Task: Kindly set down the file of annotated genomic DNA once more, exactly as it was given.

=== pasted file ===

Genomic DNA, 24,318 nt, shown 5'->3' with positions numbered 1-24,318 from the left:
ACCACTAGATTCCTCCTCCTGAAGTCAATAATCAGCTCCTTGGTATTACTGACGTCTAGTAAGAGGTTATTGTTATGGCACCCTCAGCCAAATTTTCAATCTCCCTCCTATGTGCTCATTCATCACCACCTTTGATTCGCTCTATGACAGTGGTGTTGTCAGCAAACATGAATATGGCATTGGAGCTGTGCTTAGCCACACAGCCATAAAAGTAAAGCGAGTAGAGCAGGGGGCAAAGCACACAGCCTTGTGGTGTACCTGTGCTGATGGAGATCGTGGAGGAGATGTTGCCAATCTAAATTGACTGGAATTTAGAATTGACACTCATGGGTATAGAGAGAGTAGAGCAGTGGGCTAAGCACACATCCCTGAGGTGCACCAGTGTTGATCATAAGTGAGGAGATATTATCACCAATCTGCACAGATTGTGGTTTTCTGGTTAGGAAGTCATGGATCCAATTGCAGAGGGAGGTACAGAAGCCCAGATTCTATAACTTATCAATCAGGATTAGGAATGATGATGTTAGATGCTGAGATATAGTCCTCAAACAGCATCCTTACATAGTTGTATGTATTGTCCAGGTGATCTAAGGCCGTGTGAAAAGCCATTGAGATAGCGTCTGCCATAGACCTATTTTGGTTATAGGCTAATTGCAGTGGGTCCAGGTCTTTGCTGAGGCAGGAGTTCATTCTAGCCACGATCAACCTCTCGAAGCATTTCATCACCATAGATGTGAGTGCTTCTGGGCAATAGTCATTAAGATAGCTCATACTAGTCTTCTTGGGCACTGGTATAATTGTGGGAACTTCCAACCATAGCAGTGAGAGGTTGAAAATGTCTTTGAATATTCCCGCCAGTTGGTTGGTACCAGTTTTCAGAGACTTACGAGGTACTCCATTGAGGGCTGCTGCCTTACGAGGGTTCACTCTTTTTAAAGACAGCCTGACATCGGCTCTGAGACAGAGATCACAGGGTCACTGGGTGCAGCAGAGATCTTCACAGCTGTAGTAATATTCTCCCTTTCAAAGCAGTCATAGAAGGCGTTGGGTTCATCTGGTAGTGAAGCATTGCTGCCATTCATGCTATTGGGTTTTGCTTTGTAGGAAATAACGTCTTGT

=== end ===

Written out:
Genomic DNA, 24,318 nt, shown 5'->3' with positions numbered 1-24,318 from the left:
ACCACTAGATTCCTCCTCCTGAAGTCAATAATCAGCTCCTTGGTATTACTGACGTCTAGTAAGAGGTTATTGTTATGGCACCCTCAGCCAAATTTTCAATCTCCCTCCTATGTGCTCATTCATCACCACCTTTGATTCGCTCTATGACAGTGGTGTTGTCAGCAAACATGAATATGGCATTGGAGCTGTGCTTAGCCACACAGCCATAAAAGTAAAGCGAGTAGAGCAGGGGGCAAAGCACACAGCCTTGTGGTGTACCTGTGCTGATGGAGATCGTGGAGGAGATGTTGCCAATCTAAATTGACTGGAATTTAGAATTGACACTCATGGGTATAGAGAGAGTAGAGCAGTGGGCTAAGCACACATCCCTGAGGTGCACCAGTGTTGATCATAAGTGAGGAGATATTATCACCAATCTGCACAGATTGTGGTTTTCTGGTTAGGAAGTCATGGATCCAATTGCAGAGGGAGGTACAGAAGCCCAGATTCTATAACTTATCAATCAGGATTAGGAATGATGATGTTAGATGCTGAGATATAGTCCTCAAACAGCATCCTTACATAGTTGTATGTATTGTCCAGGTGATCTAAGGCCGTGTGAAAAGCCATTGAGATAGCGTCTGCCATAGACCTATTTTGGTTATAGGCTAATTGCAGTGGGTCCAGGTCTTTGCTGAGGCAGGAGTTCATTCTAGCCACGATCAACCTCTCGAAGCATTTCATCACCATAGATGTGAGTGCTTCTGGGCAATAGTCATTAAGATAGCTCATACTAGTCTTCTTGGGCACTGGTATAATTGTGGGAACTTCCAACCATAGCAGTGAGAGGTTGAAAATGTCTTTGAATATTCCCGCCAGTTGGTTGGTACCAGTTTTCAGAGACTTACGAGGTACTCCATTGAGGGCTGCTGCCTTACGAGGGTTCACTCTTTTTAAAGACAGCCTGACATCGGCTCTGAGACAGAGATCACAGGGTCACTGGGTGCAGCAGAGATCTTCACAGCTGTAGTAATATTCTCCCTTTCAAAGCAGTCATAGAAGGCGTTGGGTTCATCTGGTAGTGAAGCATTGCTGCCATTCATGCTATTGGGTTTTGCTTTGTAGGAAATAACGTCTTGT